Opioid induced hyperalgesia is defined as an increase in pain due to the patient's use of opioids.
The aetiology of opioid induced hyperalgesia is unknown, but is possibly related to an imbalance in the central nociceptive and proprioceptive systems.
Signs and symptoms
Despite an increasing dose of opioids, the patient's pain is not reduced but rather increases, resulting in a generalised pain pattern.
A general physical examination and extensive neurological examination are very important in order to exclude other causes. Touching patients with allodynia and hyperalgesia is painful.
Additional Somatic Diagnostics
- Skin biopsy
Additional Psycho-cognitive Diagnostics
- RAND-36 (quality of life)
- VAS-Pain (maximal, minimal, actual, average/week)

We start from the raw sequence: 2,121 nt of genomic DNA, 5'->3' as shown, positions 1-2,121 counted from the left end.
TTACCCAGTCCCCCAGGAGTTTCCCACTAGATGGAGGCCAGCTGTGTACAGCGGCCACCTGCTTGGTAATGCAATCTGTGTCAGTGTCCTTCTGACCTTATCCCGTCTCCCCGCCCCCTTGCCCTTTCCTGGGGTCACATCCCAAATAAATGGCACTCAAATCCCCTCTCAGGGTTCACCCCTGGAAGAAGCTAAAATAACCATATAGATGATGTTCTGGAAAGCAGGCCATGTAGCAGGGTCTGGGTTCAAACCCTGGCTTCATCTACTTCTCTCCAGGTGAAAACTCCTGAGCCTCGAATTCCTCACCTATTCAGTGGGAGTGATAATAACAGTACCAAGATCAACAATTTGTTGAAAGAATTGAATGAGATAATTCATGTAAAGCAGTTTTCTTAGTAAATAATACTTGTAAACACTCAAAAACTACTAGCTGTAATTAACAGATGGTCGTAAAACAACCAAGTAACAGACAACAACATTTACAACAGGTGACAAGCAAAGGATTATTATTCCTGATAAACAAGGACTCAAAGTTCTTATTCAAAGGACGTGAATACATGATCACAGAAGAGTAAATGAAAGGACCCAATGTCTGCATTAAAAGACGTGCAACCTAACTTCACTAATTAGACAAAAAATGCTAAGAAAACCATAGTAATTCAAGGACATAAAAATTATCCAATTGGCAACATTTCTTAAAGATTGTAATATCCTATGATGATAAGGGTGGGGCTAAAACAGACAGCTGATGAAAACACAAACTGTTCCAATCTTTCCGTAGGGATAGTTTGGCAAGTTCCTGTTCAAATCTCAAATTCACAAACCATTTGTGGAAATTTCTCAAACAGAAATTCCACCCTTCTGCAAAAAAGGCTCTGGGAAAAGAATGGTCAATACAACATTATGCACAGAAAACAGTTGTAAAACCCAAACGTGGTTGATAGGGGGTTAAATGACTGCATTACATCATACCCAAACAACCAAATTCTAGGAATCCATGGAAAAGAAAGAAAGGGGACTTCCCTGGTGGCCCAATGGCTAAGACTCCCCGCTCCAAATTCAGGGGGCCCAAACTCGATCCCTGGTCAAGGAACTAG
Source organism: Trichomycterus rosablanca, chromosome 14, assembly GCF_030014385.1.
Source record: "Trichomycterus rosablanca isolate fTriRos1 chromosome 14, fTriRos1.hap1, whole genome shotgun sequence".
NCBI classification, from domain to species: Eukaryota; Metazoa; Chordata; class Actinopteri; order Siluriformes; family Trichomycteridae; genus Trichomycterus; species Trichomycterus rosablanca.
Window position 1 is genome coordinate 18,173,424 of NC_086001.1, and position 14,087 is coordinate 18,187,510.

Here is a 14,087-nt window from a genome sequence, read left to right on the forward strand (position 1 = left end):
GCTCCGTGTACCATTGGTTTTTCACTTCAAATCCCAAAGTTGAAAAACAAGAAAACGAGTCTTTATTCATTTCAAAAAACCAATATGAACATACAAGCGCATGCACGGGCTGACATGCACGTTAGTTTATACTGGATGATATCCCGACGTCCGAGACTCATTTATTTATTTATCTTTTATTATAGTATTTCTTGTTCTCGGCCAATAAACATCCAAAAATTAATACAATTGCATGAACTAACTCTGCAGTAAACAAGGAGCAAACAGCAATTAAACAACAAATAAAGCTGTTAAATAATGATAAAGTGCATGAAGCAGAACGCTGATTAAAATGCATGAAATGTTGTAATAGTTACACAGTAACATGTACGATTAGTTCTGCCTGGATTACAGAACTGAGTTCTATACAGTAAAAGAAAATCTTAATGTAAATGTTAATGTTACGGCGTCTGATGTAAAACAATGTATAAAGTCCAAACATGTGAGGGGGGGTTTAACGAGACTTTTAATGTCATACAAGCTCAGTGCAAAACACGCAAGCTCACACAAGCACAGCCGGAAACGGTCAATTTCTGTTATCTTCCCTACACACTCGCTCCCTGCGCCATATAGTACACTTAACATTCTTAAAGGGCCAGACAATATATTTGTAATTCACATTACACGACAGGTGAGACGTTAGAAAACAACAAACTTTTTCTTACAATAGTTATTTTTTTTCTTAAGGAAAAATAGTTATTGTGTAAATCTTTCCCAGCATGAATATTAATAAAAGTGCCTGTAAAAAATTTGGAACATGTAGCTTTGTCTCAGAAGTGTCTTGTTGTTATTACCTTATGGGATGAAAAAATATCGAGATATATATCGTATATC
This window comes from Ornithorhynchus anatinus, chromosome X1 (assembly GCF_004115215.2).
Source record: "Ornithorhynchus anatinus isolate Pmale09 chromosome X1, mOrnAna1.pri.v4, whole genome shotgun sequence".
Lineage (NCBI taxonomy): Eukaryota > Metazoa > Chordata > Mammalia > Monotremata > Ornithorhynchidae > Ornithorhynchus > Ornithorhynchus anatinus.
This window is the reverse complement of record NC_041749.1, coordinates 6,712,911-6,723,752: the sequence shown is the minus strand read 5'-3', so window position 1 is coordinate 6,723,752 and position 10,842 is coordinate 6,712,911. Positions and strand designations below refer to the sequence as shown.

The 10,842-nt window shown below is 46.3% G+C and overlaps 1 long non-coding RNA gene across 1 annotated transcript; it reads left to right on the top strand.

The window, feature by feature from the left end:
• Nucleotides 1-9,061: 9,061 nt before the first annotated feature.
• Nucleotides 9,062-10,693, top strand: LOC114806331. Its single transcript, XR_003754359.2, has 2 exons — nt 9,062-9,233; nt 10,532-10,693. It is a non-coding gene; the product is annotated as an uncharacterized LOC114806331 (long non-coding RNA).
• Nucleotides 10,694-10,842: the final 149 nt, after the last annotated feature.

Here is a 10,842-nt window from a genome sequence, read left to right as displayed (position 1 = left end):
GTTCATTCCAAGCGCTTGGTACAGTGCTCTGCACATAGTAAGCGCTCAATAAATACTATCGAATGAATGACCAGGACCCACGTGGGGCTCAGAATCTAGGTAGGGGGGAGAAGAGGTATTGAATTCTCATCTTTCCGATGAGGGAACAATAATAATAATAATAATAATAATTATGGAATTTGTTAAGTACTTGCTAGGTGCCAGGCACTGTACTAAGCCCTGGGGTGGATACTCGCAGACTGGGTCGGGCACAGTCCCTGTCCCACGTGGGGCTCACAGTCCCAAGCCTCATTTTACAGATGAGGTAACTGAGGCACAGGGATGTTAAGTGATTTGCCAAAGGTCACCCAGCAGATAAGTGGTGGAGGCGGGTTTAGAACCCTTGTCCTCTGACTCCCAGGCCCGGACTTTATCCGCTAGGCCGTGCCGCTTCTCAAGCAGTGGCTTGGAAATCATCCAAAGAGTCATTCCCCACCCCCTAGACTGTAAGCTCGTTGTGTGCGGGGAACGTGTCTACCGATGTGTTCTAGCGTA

- PCS (catastrophising)
- HADS (fear and depression)
Whether or not somatic treatment is indicated is based on the pain diagnosis. Based on the findings of the pain questionnaires, additional diagnostics and/or multidisciplinary treatment consisting of various non-somatic treatments may be necessary.
- Psychological Treatment
- Depression Treatment
- Cognitive-Behavioural Treatment
- Rehabilitation Treatment
- Reducing or stopping opioids and/or rotation to an NMDA-receptor antagonist (methadone).
- COX-2 inhibitors